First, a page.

FRANCO: If you had unlimited wealth, could you use that to make the lives of people better? Would you help your fellow man? Would you buy powers? You need to read this and find out.
Somehow, this doesn't sound very promising either. Of course money can't do everything. Just ask Bruce Wayne, whose parents won't be resurrected even with money. I'm sure we won't need to read this new book and find out what it's like.

Wired (via Liberty Unyielding and Hot Air), which sounds quite approving of this so-called project, said:
While the concept is ambitious, the idea that a comic capable of living up to the book’s populist inspiration could come from DC Entertainment still strikes some as unlikely. Matt Pizzolo, the editor of the Occupy Comics anthology, told Wired that “though DC Comics did help launch Alan Moore and David Lloyd’s seminal anarchist epic V For Vendetta over two decades ago, it’s unlikely they would do so today. Between dismantling Vertigo and frankensteining Watchmen, the past year has demonstrated DC isn’t a safe place for bold creators who want to tell the kinds of stories that would inspire things like Occupy, rather than just cash in on them.”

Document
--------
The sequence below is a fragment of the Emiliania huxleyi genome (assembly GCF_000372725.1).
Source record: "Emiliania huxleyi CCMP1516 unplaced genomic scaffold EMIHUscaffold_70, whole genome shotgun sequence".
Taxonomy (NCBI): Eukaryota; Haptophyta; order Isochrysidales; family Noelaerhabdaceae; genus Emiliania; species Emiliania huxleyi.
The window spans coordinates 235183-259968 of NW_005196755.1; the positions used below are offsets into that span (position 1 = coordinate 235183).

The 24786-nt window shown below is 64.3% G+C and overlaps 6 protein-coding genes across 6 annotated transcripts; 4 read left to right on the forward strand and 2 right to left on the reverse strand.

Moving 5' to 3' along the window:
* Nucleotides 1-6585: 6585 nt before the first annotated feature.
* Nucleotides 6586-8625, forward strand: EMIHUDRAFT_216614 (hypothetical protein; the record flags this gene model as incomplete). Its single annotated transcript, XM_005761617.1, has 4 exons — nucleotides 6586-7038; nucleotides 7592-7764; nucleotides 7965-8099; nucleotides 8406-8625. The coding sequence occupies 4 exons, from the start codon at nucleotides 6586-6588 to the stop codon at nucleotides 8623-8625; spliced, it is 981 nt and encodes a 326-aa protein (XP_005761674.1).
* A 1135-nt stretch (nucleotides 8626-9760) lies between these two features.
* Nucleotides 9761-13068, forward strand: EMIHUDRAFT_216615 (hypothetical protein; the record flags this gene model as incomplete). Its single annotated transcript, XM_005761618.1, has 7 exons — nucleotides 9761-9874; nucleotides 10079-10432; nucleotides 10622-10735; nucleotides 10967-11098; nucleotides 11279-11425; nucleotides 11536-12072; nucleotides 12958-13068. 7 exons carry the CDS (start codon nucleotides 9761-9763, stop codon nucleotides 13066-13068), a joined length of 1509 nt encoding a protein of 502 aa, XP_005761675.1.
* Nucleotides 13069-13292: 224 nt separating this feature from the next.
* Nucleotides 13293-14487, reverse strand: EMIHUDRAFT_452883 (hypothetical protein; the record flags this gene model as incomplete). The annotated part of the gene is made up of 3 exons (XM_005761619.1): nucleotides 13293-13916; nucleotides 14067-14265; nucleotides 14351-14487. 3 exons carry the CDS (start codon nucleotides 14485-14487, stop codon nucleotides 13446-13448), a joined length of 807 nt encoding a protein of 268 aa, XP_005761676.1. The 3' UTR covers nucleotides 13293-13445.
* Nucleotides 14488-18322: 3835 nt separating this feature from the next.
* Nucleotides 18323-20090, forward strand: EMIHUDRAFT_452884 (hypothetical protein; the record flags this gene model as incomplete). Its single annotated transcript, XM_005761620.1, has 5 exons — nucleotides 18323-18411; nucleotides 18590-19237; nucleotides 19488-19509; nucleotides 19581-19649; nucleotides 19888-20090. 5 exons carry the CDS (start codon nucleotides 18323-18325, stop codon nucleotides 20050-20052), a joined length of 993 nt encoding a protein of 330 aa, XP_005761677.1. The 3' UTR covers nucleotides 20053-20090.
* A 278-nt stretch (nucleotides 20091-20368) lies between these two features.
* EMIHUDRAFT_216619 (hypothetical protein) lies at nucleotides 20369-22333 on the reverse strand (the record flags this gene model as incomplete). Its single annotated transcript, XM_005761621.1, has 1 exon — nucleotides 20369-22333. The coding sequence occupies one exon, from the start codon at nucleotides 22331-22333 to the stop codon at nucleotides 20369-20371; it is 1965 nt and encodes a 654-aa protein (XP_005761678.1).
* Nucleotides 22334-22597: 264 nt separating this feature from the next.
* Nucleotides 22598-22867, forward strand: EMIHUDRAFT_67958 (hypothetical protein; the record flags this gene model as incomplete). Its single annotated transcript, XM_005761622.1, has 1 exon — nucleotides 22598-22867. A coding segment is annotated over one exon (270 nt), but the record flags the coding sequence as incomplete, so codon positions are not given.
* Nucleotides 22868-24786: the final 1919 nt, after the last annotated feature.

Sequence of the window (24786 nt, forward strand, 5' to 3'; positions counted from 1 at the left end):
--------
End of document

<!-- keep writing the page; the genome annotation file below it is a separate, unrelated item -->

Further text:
Bold is a laugh, and besides, DC does condone their dreadful visions, and cashing in on them is just as bad.
Still, Simone says that the use of the iconography and language of a real-world populist movement is deliberate, promising that the book will reflect today’s decentralized political world and offer ”a slice of rarity that we’re unlikely to see in most superhero books.”
I'm betting that rarity won't be a genuinely convincing conservative viewpoint.
This wouldn’t the first time that DC has attempted to offer pre-packaged populist rebellion, of course; in addition to the aforementioned publication of the anti-establishment V For Vendetta, the company’s Vertigo imprint also published Grant Morrison’s The Invisibles, a series centering around an international organization struggling against forces of authority and repression that included anti-corporate themes.
That was probably one of the earliest of the modern day leftist visions DC ever published through their company, and it's best left unseen by anybody with common sense.